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Of lasers, glass, and marshmallows

What would happen if the ChemCam laser shot at a piece of glass?
February 1, 2017
Image of Mars Rover on the planet.

The laser would not spark on a piece of smooth glass. But if you roughened up the surface with sandpaper, the glass would lose its transparency, and you would get a spark.
ChemCam is a device on the Mars Science Laboratory rover, Curiosity. How it works is that light from the target plasma is captured by the telescope and travels down a fiber optic cable to be analysed by the spectrometer located in ChemCam's "body unit" inside the rover. Los Alamos National Laboratory provided the spectrometer instrumentaiton.

NASA’s website explains what this equipment is doing on Mars:

ChemCam will fire a laser and analyze the elemental composition of vaporized materials from areas smaller than 1 millimeter on the surface of Martian rocks and soils. An on-board spectrograph will provide unprecedented detail about minerals and microstructures in rocks by measuring the composition of the resulting plasma—an extremely hot gas made of free-floating ions and electrons.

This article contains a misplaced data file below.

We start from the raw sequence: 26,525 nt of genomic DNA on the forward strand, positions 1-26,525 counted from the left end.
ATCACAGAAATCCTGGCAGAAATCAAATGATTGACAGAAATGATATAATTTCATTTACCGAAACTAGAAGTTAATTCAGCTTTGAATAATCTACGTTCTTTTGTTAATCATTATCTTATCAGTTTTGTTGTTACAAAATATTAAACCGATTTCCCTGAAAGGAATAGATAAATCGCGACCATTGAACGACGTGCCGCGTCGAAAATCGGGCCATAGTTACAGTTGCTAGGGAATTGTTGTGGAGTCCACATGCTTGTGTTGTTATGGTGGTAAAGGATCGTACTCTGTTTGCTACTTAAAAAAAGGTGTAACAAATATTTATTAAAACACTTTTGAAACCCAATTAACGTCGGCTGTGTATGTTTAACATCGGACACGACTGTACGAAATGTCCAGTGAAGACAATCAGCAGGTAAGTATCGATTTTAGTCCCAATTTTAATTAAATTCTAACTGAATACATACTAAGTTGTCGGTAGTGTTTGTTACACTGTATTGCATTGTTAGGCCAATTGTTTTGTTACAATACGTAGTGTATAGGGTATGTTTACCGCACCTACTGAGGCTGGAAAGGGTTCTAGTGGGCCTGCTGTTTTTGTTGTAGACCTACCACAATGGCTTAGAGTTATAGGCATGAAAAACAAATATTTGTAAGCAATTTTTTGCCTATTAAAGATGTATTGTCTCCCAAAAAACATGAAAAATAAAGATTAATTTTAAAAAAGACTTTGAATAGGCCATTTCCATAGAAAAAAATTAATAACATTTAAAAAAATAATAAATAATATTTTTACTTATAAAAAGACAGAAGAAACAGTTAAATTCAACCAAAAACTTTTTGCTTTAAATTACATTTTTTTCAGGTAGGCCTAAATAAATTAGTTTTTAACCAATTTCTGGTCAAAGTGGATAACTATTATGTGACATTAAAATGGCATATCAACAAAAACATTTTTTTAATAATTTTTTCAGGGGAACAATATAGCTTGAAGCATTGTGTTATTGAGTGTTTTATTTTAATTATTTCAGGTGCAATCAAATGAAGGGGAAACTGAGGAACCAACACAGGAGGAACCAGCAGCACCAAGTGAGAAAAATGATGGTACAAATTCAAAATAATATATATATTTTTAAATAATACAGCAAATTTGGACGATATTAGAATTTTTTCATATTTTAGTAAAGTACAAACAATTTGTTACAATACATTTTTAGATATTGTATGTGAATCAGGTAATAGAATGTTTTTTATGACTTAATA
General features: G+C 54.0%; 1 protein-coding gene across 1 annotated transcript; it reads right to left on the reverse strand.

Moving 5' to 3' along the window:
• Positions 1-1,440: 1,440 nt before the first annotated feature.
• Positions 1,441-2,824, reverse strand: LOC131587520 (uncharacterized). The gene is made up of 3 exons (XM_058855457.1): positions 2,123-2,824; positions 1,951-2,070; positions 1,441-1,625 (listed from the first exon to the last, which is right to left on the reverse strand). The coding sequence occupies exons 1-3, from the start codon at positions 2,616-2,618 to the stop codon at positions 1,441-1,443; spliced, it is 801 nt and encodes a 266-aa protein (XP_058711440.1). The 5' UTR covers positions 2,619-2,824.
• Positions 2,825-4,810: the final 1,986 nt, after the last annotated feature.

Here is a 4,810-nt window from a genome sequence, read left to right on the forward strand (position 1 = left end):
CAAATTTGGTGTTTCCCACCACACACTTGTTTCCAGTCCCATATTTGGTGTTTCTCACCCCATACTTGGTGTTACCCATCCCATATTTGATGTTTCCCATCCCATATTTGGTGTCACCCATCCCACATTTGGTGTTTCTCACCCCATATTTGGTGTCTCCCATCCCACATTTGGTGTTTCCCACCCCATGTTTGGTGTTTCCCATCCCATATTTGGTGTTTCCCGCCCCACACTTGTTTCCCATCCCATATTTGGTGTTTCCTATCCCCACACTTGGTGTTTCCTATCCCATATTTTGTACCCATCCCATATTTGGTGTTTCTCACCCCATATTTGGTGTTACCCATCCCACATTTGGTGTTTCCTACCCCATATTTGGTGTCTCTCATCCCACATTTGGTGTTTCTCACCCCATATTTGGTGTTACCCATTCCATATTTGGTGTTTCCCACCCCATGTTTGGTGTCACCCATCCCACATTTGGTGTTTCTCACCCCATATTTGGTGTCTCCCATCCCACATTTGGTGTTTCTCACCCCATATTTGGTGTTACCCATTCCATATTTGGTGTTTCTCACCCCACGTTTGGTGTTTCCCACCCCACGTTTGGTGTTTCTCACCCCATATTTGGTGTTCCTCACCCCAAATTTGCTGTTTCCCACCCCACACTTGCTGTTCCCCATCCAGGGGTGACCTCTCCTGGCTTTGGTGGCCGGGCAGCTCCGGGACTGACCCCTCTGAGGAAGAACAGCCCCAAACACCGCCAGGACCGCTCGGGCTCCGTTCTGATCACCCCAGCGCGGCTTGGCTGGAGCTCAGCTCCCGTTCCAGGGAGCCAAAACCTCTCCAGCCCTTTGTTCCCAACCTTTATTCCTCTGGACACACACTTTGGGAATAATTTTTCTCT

The results of the measurements are sent back to scientists on Earth so we can all learn about Mars and its composition.

A student in one of our education programs originally asked this question, and we reached out to our friend Roger Wiens, who is one of the co-principal investigators for ChemCam and a Lab scientist. This is what Roger told us:

These students have good heads on their shoulders! The laser would not spark on a piece of smooth glass. But if you roughened up the surface with sandpaper, the glass would lose its transparency, and you would get a spark.

We are reminded of the time we tried to roast a marshmallow in our solar furnace. The marshmallow is so white that it reflects the heat quite well. Then, we tried rolling it in cocoa powder…

Once the surface was dark, the marshmallow absorbed the heat and melted. If you try this at home, you could end up with a sticky mess.

Gordon McDonough, Science evangelist 

Occasionally questions are sent in to edu-bsm@lanl.gov or are left in our feedback box in the Museum.

We work to provide answers to these questions on our blog and the site where we list our favorite questions and answers.